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BEHIND THE HEADLINES: Unwise to cut corners


TONY BEST

BEHIND THE HEADLINES: Unwise to cut corners

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THE “BOTTOM LINE” refers to more than a company’s net earnings per share.

When it comes safety in the food industry, be it milk, meat or fish, the bottom line is people’s health and ultimately their confidence in buying products in the supermarkets, meat stores and the vegetable stalls that dot Bridgetown and other parts of the country. In the end too, these factors have an impact on the profit and loss statements of farmers or food manufacturers.

That’s why a bit of advice was offered to the Barbados Government by Dr. Ronald Baynes, a toxicologist, veterinarian and professor of pharmacology at North Carolina State University’s College of Veterinary Medicine in Raleigh. It was: don’t allow fiscal austerity and the need to reduce public spending to shrink food safety standards.

It isn’t that the Freundel Stuart administration was doing that, but that the temptation to go in that direction is often too compelling to resist.

“The poultry industry, pork supply, mutton, beef and so on are currently on top of things. They maintain effective standards and the Government must ensure that those levels are maintained or even improved,” said Baynes, the director of the UNC-Chartered Center for Chemical Toxicology Research and Pharmacokinetics. “When it comes to these products, especially milk, you don’t mess with them. Barbadians, like Americans must have confidence in what they are eating.

“I believe right now Barbados is maintaining the standards and that conclusion was based on my experience in working with many of them,” said Baynes. “What I am hoping wouldn’t happen in Barbados is that the current economic troubles and the Government’s austerity measures don’t result in cuts to testing and surveillance of the quality of food that ends up on people’s tables. That would be counterproductive because it could undermine safety standards and ultimately people’s health.”

Just as important, cutbacks could affect the tourist industry, whether at hotels, restaurants or even cruise ship passengers who spend time in Barbados and eat meals on the island.

“A single case of a negative reaction to a meal in Barbados that could be traced to problems with food can undermine consumer confidence which is crucial to any industry,” he warned. “In situations where there are tight budgets, testing and government surveillance of food products can drop out. Should that occur it would be a major mistake.”

But Baynes, a graduate of the University of the West Indies’ Cave Hill Campus, Tuskegee University in Alabama, the University of Georgia in Athens and of North Carolina State University, was quick to add that cutbacks on testing become a fact of life then the Government should link arms with the scientists at Cave Hill, who work in excellent laboratories, to get the vital job done.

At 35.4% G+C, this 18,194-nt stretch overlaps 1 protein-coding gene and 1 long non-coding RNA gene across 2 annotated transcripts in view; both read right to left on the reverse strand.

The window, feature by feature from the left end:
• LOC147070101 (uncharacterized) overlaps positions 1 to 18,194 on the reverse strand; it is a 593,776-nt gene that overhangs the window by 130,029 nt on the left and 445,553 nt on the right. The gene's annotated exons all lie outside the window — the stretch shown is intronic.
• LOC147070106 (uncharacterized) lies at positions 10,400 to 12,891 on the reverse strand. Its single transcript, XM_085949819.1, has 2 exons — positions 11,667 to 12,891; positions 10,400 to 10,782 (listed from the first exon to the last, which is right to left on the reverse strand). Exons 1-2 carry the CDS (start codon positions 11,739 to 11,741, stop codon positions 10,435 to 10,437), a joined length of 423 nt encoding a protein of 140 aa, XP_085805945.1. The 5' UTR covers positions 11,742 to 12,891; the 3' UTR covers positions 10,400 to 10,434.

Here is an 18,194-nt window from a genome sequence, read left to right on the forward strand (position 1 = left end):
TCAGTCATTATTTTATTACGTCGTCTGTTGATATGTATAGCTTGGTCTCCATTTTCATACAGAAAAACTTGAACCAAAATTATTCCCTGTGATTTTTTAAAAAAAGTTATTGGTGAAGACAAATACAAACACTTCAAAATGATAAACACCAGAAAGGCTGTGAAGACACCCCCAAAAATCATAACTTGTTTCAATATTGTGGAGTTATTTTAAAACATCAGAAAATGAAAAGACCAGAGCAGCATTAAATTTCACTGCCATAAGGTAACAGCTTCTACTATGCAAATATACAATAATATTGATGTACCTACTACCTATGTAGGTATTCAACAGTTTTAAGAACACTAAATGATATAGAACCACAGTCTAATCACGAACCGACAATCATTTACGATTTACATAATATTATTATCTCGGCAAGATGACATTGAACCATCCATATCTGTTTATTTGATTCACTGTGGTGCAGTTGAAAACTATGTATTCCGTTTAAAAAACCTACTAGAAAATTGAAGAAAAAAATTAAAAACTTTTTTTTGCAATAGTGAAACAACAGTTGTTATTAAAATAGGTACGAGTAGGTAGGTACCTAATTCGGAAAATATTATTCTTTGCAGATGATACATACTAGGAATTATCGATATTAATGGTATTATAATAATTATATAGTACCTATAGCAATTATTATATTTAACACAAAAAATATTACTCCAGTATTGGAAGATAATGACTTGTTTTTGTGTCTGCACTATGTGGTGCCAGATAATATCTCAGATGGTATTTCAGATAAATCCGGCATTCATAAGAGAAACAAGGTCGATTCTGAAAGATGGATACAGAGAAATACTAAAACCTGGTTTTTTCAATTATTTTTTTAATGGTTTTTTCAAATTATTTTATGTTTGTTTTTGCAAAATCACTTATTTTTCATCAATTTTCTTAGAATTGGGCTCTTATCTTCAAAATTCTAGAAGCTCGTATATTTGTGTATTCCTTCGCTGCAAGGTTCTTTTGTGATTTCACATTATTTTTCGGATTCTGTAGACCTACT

“There is room for collaboration between the UWI at Cave Hill and the Government. The partnership could be expanded,” asserted Baynes. “Cave Hill would have to be compensated financially, of course. Clearly, the Government, if forced to, can work with the scientists in the UWI chemistry and biology departments and use their expert services which one shouldn’t expect to be provided free. In this era and at this time there isn’t anything that’s free. But if the relationship can help the country maintain its high food standards and guarantee safety, then it would be worth the effort.

“If there is a shortfall in expertise or a deficit in equipment, the UWI can help fill the gap. It has cutting edge stuff at Cave Hill,” was the way he put it.

As the Barbadian sees it, the bottom line in this food safety equation is consumer confidence which is fashioned by a mix of solid scientific evidence and public perception. In other words, if the food is known to be safe then consumers would buy more and farmers and producers would be smiling to the bank.

Baynes, a former student of the Coleridge & Parry School in Ashton Hall, St. Peter and of the Barbados Community College has earned doctorates in veterinary medicine and pharmacology is considered an expert in drug and pesticide residue in animals.

He struck a note of caution that shouldn’t be ignored: the Government doesn’t have exclusive responsibility for high food standards. It’s something in which the private sector has a hand. And the example he cited was the Pine Hill Dairy which he described as a “fine” example of the role of private businesses.

“I know from my relationship with the Pine Hill Dairy that it takes safety very seriously. Dairy farmers also take the matter seriously because they are aware of the dangers of contaminated milk,” he said. “It is an industry that guards itself and isn’t reluctant to throw away any milk which tests show has even the slightest indication of contamination. The Pine Hill Dairy has excellent procedures.”

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